KM: Right, and those issues do sometimes pop into the foreground, like the conversations in the play around student debt and college-educated people looking for work in the ressions, plus some of the moments in the play that deal directly with the rock-and-hard-place-ness of being a woman in this patriarchal world.

CM: The thing I’ve always loved most about this play is seeing the relationships between these women unfold in its humor, sadness, and psychological torture.

SK: This time last year, there were seven characters in this play and we lost one. What else has changed in the development of the play in the past year we’ve been talking about it?

CM: This draft is light years ahead of where I started. There used to be many more characters, for one. In one draft, the kids were visible. In another draft, there was a magic coat. In a lot of the drafts the haunting was hinted at without any explanation whatsoever, and also without being that scary. And there used to be dot matrix printer at the center of the action. So, yeah. It’s changed a lot.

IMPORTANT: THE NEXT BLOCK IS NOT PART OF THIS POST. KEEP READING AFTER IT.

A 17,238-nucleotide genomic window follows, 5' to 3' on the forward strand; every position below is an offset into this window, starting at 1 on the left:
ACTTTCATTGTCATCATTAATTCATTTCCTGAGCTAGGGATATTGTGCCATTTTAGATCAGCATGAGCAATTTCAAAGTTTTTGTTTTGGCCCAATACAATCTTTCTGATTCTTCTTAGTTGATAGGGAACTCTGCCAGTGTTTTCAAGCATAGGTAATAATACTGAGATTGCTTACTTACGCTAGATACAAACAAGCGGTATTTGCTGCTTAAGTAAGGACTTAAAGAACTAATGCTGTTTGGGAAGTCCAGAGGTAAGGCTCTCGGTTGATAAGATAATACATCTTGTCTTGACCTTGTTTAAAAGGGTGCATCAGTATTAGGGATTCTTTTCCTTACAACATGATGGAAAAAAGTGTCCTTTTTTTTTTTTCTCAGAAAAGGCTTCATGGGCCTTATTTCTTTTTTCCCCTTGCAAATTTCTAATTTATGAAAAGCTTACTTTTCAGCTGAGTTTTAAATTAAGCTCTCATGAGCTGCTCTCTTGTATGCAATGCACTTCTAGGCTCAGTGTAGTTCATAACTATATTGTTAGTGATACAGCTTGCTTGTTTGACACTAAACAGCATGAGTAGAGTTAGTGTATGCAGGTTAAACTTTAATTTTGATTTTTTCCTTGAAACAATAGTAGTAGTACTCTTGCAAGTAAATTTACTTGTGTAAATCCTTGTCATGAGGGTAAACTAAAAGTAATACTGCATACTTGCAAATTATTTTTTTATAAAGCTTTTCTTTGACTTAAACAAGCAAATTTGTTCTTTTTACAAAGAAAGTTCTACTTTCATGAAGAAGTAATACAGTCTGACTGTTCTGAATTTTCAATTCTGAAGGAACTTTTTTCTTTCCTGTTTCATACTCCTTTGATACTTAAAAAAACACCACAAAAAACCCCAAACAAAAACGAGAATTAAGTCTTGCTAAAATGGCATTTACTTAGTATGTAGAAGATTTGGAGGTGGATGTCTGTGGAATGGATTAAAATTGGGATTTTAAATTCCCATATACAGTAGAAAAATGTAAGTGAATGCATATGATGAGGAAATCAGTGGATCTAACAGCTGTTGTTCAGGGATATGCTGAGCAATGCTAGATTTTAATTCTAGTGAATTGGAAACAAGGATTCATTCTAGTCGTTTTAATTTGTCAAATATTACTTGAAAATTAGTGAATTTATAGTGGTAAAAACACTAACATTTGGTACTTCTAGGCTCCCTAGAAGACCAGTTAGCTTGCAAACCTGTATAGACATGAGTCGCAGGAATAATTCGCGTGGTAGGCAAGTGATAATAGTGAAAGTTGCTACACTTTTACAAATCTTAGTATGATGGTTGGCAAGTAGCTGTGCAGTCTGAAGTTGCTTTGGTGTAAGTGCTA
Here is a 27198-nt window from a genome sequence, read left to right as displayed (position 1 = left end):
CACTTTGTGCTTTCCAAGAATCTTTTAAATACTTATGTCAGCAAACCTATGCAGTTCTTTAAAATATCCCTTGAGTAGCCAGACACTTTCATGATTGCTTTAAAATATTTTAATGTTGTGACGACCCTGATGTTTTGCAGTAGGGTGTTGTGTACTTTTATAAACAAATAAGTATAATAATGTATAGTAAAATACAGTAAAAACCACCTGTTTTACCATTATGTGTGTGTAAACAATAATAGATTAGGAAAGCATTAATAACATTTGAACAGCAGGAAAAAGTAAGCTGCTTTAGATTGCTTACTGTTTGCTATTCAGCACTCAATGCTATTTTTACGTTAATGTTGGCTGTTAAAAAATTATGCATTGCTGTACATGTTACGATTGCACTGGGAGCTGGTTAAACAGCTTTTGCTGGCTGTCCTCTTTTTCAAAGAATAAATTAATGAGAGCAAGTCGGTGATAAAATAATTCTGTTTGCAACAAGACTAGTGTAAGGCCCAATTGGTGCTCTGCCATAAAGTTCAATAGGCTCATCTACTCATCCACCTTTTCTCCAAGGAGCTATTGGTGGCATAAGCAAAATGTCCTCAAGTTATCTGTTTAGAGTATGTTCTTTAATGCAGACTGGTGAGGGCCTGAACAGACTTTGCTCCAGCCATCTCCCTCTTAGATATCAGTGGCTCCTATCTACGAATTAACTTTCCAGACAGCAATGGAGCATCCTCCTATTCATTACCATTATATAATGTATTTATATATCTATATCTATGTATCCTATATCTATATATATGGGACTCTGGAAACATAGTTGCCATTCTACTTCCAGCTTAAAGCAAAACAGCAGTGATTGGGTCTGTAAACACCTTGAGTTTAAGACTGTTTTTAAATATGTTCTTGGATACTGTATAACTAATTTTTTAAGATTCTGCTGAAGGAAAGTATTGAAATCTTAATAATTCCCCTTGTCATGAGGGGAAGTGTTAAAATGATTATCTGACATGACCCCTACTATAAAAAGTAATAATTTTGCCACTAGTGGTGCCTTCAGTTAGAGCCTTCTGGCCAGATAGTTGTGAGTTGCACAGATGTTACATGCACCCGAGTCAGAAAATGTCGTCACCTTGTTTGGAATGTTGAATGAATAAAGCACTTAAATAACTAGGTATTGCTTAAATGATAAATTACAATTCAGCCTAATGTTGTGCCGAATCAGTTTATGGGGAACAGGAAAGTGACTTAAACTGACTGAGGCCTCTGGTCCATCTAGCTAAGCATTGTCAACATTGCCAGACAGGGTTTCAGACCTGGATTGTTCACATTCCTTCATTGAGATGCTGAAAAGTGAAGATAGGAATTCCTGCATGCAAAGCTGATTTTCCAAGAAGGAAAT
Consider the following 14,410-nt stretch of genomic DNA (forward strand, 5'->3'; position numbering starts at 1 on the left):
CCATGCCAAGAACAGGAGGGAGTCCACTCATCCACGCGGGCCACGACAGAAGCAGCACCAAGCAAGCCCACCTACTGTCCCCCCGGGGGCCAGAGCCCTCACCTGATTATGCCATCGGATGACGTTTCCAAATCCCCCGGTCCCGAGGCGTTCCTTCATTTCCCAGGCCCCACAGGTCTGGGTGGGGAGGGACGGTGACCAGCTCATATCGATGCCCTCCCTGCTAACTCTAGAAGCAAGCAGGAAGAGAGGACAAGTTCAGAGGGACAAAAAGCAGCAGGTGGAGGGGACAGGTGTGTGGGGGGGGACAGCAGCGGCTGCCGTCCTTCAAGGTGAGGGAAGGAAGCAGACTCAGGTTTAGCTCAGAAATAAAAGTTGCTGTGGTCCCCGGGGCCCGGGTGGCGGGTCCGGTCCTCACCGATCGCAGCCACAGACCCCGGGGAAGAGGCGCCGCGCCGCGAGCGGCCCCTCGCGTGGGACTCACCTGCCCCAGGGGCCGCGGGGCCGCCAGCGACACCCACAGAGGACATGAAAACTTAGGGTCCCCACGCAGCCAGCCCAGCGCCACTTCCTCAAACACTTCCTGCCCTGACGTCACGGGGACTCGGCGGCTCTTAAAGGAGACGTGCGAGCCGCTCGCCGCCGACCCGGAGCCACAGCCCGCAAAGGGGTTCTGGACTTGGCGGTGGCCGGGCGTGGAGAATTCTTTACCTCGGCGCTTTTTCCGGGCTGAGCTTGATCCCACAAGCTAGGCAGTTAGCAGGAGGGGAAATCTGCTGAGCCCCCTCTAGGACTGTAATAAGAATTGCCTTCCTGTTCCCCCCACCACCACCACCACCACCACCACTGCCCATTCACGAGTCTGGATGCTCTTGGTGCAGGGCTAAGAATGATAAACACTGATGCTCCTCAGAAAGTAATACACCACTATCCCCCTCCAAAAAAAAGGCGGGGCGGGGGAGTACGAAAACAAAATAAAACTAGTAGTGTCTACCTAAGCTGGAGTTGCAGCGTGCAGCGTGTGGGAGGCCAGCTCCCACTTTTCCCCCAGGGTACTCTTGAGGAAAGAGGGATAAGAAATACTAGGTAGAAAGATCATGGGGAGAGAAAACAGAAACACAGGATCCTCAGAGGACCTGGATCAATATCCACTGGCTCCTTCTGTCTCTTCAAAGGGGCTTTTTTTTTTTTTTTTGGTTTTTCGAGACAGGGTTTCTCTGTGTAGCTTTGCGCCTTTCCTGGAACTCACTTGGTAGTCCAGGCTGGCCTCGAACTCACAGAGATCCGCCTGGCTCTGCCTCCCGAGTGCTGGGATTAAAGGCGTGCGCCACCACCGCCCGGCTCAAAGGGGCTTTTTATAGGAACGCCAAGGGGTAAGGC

KM: RIP, dot matrix printer sequence.

SK: It was sad to see it go, but I think where you landed with that sequence it better.

KM: Absolutely.

SK: I’ll say for me, one of the great joys of working on this project has been getting an upclose view of both of your untangling of the multitude of things going on in this play. And it’s also been so great to see it come to life in this space; I’m so excited for you to see it.

CM: Having to work on this play in Iowa City while [the cast and production team] toil away in rehearsals in Seattle has been really hard for me. I’m excited to see everything that’s happened under Kaytlin’s direction, the actors’ talent, and the designers’ thrilling spectacles.

KM: As a director, I’m excited to get to the point in the process where I hand this story over entirely to the actors. So much of the very root of this story—both the serious parts and the humor—are so personal. I can’t wait for the actors to fully own it on opening night and throughout the run.

The Lost Girls

Written by Courtney Meaker
Directed by Kaytlin McIntyre
October 28 – November 19, 2016
Thursdays – Saturdays at 7:30PM
PWYC Preview*: Wednesday, Oct. 26
PWYC Industry Night*: Monday, Nov. 7
run time: 2 hours, including intermission